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Day 1: Lagos

June 26, 2010

Stuck in a "go-slow!"

From Liz Bird:

Our trip begins in Lagos, which must be one of the craziest, liveliest, and hectic cities in the world. Arriving in the evening, our trip to our hotel, just a couple of miles from the airport, took almost an hour, as we got caught up in the daily traffic-jam, or “go-slow,” as it’s known here.

Still, in spite of the jet-lag, we enjoyed again all the sights  we learned to love last time – the streams of battered vans called “minibuses,” packed with people,  the three-wheeled yellow bike cabs, and the ever-present okadas – motor-cycles that carry passengers  for a fare.  Drivers here treat the rules of the road as mere suggestions, while people stream by on foot, with everything from suitcases to giant baskets of fruit balanced perfectly on their heads.

The commute home, by foot or motor-bike

Everywhere in Lagos you see people chatting all day on cell phones, conducting business in animated meetings on the street, and buying and selling constantly. The slow-moving traffic offers opportunities to the vendors who roam up and down between the stalled cars, selling socks, hats, batteries, snacks, newspapers, cold drinks, household items … almost anything you want can be purchased through your car window.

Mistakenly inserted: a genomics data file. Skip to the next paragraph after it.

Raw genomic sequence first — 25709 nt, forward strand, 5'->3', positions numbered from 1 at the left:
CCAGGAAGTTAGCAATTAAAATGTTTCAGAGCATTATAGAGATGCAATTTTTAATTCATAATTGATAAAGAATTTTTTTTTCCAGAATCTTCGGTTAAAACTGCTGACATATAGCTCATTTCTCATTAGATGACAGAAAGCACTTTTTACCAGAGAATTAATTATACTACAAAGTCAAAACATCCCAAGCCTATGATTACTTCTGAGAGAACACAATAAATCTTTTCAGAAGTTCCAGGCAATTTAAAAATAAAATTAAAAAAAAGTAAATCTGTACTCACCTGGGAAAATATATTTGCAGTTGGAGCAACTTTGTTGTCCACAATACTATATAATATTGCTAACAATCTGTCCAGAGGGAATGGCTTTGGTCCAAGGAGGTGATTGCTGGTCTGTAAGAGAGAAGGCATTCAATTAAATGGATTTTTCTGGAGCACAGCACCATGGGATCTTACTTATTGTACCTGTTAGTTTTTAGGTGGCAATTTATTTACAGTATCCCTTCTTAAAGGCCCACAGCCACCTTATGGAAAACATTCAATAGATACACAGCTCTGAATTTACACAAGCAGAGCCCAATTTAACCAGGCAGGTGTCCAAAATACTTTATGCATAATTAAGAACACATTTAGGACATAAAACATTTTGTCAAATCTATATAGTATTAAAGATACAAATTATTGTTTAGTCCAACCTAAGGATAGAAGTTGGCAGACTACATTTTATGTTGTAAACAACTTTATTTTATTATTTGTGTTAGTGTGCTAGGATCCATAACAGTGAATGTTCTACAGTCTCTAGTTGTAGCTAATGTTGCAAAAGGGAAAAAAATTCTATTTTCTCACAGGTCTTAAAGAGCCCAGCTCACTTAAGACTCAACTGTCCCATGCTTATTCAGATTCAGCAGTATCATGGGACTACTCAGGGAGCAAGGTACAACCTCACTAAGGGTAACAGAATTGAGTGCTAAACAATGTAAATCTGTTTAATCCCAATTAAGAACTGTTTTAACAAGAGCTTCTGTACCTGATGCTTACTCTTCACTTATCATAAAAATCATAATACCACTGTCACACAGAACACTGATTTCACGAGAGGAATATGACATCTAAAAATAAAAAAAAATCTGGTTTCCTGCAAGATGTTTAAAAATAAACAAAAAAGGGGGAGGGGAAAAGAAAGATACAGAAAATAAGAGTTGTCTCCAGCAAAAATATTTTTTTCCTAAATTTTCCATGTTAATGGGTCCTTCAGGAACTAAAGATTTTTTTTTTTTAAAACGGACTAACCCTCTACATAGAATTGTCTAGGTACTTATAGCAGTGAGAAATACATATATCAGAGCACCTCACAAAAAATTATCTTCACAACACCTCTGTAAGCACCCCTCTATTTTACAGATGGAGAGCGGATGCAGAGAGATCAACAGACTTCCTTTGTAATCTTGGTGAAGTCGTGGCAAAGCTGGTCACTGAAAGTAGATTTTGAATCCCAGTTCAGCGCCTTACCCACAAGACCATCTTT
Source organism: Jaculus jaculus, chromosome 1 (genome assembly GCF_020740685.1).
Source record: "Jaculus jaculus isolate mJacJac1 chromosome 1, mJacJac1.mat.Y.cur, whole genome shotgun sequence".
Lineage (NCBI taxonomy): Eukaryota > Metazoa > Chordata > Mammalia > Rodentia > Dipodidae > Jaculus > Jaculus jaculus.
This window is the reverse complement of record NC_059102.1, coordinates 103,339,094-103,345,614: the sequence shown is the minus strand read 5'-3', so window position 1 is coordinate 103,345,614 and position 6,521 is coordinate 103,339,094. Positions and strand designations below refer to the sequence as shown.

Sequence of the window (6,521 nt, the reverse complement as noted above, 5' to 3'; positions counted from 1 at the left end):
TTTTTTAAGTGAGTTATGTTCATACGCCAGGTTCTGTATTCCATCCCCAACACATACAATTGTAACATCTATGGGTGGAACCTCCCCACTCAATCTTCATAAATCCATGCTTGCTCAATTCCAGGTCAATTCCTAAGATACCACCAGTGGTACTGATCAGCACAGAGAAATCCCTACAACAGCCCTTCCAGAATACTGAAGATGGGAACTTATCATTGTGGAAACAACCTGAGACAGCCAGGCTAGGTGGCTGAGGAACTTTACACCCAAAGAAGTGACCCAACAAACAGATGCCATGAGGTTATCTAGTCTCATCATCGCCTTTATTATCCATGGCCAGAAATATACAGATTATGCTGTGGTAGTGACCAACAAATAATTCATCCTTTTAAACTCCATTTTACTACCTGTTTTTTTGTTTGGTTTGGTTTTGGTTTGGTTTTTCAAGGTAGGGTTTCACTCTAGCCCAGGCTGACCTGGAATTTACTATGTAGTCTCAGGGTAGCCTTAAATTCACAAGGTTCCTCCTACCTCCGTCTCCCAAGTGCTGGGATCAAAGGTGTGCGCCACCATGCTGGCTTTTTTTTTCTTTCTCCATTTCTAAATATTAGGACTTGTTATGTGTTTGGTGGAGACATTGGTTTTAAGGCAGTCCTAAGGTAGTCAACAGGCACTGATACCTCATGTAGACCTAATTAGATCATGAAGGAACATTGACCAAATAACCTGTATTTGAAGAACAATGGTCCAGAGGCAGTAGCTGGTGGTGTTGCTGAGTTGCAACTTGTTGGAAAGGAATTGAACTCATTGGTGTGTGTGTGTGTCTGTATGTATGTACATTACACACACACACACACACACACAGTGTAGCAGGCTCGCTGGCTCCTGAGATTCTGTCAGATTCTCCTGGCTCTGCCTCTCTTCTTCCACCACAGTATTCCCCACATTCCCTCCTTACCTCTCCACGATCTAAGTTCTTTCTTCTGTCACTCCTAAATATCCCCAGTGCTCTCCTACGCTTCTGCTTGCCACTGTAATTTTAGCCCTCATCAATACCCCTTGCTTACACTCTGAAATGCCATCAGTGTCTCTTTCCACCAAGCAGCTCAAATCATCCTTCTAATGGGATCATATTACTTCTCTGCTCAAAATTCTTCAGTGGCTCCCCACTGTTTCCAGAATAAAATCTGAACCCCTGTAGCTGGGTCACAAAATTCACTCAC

In Nigeria, although people do say “good morning” or “hello,” the ubiquitous greeting is a warm smile and “you’re welcome!” And indeed, we do feel welcome – Nigerians always seem to have time to stop and chat, commenting on the latest news of football or politics. It feels good to be back.

 
 

Motor-parks are where people go to pick up a seat in a mini-bus, okada, or taxi. Vendors cluster around, selling items for travellers -- from toothbrushes to peanuts and soft drinks.

 
 

A vendor sells kitchen towels among the traffic

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